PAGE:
In the late ’80s and early 1990s, split liver and living donor transplantation become more common, particularly in countries like Japan and the Far East, where cadaveric transplantation is rarer. So in about 1990, depending on which report you read, you see the first living donor procedure, where a mum donated a portion of liver to her son. Then there are about 20 cases of this in the next few years with survival rates up in the order of about 85%.
In 1990, the Medicare health insurance system in the United States agrees that it will fund liver transplantation, which again accelerates the number of transplants performed. We also see some more unusual advances in the late ’90s, here involving Thomas Starzl again, and Xenotransplantation, with the first baboon to human liver transplant. Now obviously there are ethical issues associated with this procedure. But at its simplest, it would increase the number of donor organs available, if you could include organs from another species. In this case, a man presented at Thomas Starzl’s clinic in Pittsburgh who was Hep B and HIV positive and had been refused a transplant elsewhere. He was going into liver failure and needed a liver urgently.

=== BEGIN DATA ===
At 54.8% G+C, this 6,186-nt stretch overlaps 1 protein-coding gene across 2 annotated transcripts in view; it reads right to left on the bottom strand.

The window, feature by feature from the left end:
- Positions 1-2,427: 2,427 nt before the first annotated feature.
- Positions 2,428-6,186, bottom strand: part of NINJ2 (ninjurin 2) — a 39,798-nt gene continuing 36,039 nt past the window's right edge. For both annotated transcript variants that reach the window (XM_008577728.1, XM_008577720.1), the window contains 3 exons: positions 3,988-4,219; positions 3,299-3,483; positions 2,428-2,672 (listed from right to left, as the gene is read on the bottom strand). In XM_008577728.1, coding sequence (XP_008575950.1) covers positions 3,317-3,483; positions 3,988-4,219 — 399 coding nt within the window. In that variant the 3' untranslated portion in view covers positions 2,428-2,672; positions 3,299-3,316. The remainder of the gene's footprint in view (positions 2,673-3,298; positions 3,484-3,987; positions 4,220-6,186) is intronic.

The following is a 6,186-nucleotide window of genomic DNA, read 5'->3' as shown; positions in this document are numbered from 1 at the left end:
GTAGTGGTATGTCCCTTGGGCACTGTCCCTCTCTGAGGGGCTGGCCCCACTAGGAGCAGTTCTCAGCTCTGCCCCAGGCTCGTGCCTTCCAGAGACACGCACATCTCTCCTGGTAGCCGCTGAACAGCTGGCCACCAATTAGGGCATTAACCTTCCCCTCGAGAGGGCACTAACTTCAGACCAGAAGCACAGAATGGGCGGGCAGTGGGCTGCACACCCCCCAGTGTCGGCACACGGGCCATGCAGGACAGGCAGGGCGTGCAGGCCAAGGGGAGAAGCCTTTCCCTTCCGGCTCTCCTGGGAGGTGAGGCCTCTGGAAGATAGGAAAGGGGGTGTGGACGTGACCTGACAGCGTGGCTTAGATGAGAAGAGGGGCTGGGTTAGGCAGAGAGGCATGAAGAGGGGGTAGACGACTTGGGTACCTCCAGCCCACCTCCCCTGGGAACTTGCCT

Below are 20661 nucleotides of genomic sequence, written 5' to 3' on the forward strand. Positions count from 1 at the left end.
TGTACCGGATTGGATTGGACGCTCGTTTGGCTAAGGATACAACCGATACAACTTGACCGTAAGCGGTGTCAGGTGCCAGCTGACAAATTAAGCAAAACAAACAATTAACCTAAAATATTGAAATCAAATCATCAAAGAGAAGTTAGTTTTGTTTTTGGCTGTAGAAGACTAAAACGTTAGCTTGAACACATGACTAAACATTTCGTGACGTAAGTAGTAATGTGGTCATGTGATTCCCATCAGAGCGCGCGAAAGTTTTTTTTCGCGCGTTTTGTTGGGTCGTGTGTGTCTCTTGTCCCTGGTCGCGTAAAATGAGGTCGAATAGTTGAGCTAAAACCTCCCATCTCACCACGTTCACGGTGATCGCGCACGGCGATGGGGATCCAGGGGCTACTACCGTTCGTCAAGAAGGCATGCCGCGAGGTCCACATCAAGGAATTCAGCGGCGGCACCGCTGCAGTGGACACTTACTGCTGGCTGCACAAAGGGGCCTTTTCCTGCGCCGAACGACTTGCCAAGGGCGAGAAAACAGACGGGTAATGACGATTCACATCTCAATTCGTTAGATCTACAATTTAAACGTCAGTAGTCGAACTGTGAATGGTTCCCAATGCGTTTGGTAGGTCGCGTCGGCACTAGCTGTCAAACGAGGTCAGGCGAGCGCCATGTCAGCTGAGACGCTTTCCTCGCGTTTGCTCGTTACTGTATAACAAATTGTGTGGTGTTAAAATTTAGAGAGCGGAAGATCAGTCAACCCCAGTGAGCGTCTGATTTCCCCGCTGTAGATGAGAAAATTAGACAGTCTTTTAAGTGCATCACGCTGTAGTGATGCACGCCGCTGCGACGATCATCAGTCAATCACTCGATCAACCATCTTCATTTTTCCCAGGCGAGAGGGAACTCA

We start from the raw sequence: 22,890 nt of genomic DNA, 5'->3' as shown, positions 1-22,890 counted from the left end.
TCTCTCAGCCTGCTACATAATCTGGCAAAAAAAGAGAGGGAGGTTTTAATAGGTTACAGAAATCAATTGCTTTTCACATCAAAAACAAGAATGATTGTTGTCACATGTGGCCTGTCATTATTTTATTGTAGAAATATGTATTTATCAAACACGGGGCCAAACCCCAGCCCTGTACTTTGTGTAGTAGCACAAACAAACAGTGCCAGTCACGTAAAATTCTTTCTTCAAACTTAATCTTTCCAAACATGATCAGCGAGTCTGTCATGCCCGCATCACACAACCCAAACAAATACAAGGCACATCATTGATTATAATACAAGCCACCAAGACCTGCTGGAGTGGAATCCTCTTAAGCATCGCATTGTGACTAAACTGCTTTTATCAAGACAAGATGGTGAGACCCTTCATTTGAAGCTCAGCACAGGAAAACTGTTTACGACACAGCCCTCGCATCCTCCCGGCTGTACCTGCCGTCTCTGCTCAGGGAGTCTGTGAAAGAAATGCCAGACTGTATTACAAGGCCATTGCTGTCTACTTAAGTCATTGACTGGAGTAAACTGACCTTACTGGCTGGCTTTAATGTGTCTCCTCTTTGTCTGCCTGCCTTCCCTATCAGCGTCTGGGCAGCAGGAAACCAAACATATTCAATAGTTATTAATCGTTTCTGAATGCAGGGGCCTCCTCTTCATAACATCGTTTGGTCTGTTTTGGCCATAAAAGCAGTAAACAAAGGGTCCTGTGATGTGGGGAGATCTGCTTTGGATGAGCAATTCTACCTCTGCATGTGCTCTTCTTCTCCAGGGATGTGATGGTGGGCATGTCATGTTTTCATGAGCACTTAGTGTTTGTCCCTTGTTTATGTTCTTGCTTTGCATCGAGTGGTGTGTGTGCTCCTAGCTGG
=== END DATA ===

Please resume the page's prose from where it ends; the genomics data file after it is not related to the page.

And the group in Pittsburgh theorised that the baboon liver would not get re-infected with hepatitis B, so he was given a liver. And he did indeed survive for 70 days, after which he died, unfortunately, from a subarachnoid haemorrhage that was ascribed at the time to result from a fungal infection. When they looked at his liver, it was functioning properly and making albumin and doing all the things that a liver should. But there was evidence of biliary congestion that probably contributed to the failure of the liver. In 1994, we see our first living donor procedure here in the UK, and a rapid worldwide increase in transplant numbers.
So that by the end of the ’90s, a good surgeon could perform a transplant in around three hours. And finally, in 1997 in Scotland, we see the cloning of Dolly the sheep from an adult cell. And this is significant because similar cloning technology may mean that one day you might be able to clone and grow an entire human organ from a single adult cell.

It might seem a bit unorthodox here, but we thought we would start this week with a tour of the history of transplantation. It makes sense to do it at this point, partly because you now know some of the characters and drugs that we will mention, and also because it makes a nice contrast to the more futuristic areas we’ll go on to discuss later this week.

Some key points to watch out for are :

  • Progress up to the 19th century (0 to 5 min 40sec)

  • The early 20th century (6 to 8 minutes)

  • After the 1920s (8 minutes 20 sec onwards)

  • The 1970s (from 11 minutes and 30 seconds)

  • The 1980s (12 minutes 25 seconds onwards)

So watch this video and let us know if there are any examples that particularly interest you or that you find surprising in the comments below.

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Liver Transplant: the Ins and Outs